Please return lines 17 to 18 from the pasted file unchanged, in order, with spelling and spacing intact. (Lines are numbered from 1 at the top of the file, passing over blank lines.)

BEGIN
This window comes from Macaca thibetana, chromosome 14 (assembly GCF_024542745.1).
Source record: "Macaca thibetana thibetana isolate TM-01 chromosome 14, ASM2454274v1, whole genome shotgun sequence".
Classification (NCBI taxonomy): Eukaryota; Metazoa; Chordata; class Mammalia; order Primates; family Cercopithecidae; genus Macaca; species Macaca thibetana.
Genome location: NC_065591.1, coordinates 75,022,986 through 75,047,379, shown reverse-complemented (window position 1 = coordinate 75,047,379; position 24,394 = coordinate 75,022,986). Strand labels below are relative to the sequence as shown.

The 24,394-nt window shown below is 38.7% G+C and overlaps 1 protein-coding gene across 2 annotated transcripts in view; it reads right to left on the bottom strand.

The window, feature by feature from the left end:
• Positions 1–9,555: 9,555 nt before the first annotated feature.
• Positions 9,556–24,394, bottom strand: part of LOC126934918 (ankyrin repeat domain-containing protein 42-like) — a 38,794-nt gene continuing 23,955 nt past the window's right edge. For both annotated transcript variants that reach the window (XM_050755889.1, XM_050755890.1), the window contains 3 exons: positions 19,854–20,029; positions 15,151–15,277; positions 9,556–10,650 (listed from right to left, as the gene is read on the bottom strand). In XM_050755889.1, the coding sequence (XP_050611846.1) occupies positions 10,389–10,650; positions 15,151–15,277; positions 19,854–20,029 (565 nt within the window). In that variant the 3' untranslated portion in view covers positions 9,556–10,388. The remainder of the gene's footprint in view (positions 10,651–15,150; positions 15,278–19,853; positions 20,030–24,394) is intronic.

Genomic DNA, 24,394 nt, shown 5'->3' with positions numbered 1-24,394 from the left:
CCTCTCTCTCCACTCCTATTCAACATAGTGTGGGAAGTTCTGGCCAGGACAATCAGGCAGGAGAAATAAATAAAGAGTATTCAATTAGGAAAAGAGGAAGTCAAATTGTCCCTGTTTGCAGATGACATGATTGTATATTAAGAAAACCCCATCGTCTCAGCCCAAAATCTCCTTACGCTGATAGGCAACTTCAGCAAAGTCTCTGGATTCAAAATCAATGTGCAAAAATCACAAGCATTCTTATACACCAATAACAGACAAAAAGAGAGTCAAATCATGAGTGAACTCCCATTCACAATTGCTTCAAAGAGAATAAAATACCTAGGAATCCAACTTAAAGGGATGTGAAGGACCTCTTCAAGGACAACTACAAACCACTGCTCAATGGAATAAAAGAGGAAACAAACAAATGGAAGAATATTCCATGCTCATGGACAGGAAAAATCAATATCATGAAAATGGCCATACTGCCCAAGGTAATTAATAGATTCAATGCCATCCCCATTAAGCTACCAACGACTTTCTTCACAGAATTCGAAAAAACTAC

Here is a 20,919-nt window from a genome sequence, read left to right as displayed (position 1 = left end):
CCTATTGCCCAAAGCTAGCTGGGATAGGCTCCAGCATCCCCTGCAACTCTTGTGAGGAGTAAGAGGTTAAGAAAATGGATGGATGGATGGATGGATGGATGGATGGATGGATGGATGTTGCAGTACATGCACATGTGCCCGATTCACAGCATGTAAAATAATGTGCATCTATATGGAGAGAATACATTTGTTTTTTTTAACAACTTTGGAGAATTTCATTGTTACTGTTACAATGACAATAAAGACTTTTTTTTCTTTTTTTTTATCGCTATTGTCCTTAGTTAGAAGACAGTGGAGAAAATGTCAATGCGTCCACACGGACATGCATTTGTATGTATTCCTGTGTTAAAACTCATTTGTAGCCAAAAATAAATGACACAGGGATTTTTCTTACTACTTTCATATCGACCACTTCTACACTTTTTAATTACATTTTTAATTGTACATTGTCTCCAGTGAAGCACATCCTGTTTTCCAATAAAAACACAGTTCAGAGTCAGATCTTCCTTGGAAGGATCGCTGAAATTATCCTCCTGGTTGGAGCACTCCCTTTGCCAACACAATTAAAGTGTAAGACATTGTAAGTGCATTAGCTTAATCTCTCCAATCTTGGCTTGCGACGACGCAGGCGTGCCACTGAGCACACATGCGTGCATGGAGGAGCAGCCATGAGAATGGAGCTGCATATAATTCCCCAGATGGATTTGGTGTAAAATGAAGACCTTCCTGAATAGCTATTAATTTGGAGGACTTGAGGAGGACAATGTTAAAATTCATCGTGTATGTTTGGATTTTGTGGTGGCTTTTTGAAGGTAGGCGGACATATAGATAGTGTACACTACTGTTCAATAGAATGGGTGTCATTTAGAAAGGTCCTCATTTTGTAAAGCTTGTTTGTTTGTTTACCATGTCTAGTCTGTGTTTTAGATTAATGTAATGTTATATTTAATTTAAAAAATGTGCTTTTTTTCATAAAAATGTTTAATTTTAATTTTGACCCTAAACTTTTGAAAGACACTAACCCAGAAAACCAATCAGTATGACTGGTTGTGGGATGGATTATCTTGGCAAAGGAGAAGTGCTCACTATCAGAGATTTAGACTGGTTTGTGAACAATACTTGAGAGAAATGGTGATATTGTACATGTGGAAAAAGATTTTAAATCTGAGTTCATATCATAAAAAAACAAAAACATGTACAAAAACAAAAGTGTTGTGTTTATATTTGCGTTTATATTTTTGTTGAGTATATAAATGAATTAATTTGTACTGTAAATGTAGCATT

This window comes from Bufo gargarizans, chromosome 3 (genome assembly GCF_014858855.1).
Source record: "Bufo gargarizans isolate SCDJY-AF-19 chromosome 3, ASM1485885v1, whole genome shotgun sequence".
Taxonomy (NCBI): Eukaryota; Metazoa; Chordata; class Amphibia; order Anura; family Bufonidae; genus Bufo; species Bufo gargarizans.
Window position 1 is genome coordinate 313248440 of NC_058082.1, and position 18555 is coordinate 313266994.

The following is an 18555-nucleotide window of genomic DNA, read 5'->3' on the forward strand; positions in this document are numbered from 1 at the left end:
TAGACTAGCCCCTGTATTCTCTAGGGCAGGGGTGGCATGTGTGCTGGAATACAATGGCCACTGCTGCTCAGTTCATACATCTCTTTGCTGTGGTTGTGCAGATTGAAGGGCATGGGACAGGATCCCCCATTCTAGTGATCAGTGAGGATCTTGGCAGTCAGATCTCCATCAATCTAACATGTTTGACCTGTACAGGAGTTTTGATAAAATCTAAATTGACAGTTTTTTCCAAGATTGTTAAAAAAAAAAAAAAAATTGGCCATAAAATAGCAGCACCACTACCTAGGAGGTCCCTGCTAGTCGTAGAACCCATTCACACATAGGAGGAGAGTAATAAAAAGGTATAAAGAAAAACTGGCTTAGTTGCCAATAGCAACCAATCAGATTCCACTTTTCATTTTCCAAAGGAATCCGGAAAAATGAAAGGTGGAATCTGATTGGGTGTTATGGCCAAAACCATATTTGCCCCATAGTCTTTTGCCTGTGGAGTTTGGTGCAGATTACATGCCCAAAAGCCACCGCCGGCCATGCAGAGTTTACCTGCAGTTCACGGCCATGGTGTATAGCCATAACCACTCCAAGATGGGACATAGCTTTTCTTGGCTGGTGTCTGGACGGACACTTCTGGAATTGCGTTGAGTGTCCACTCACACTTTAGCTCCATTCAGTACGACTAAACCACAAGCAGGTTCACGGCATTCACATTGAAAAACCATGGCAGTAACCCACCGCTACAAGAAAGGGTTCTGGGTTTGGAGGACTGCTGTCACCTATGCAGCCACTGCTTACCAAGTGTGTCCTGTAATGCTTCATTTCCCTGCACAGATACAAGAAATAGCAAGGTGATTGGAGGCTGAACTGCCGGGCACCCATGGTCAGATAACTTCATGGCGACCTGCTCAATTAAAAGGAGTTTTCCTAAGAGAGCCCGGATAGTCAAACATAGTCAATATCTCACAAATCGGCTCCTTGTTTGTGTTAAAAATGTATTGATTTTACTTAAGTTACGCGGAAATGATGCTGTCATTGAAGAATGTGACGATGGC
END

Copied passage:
The following is an 18555-nucleotide window of genomic DNA, read 5'->3' on the forward strand; positions in this document are numbered from 1 at the left end:
TAGACTAGCCCCTGTATTCTCTAGGGCAGGGGTGGCATGTGTGCTGGAATACAATGGCCACTGCTGCTCAGTTCATACATCTCTTTGCTGTGGTTGTGCAGATTGAAGGGCATGGGACAGGATCCCCCATTCTAGTGATCAGTGAGGATCTTGGCAGTCAGATCTCCATCAATCTAACATGTTTGACCTGTACAGGAGTTTTGATAAAATCTAAATTGACAGTTTTTTCCAAGATTGTTAAAAAAAAAAAAAAAATTGGCCATAAAATAGCAGCACCACTACCTAGGAGGTCCCTGCTAGTCGTAGAACCCATTCACACATAGGAGGAGAGTAATAAAAAGGTATAAAGAAAAACTGGCTTAGTTGCCAATAGCAACCAATCAGATTCCACTTTTCATTTTCCAAAGGAATCCGGAAAAATGAAAGGTGGAATCTGATTGGGTGTTATGGCCAAAACCATATTTGCCCCATAGTCTTTTGCCTGTGGAGTTTGGTGCAGATTACATGCCCAAAAGCCACCGCCGGCCATGCAGAGTTTACCTGCAGTTCACGGCCATGGTGTATAGCCATAACCACTCCAAGATGGGACATAGCTTTTCTTGGCTGGTGTCTGGACGGACACTTCTGGAATTGCGTTGAGTGTCCACTCACACTTTAGCTCCATTCAGTACGACTAAACCACAAGCAGGTTCACGGCATTCACATTGAAAAACCATGGCAGTAACCCACCGCTACAAGAAAGGGTTCTGGGTTTGGAGGACTGCTGTCACCTATGCAGCCACTGCTTACCAAGTGTGTCCTGTAATGCTTCATTTCCCTGCACAGATACAAGAAATAGCAAGGTGATTGGAGGCTGAACTGCCGGGCACCCATGGTCAGATAACTTCATGGCGACCTGCTCAATTAAAAGGAGTTTTCCTAAGAGAGCCCGGATAGTCAAACATAGTCAATATCTCACAAATCGGCTCCTTGTTTGTGTTAAAAATGTATTGATTTTACTTAAGTTACGCGGAAATGATGCTGTCATTGAAGAATGTGACGATGGC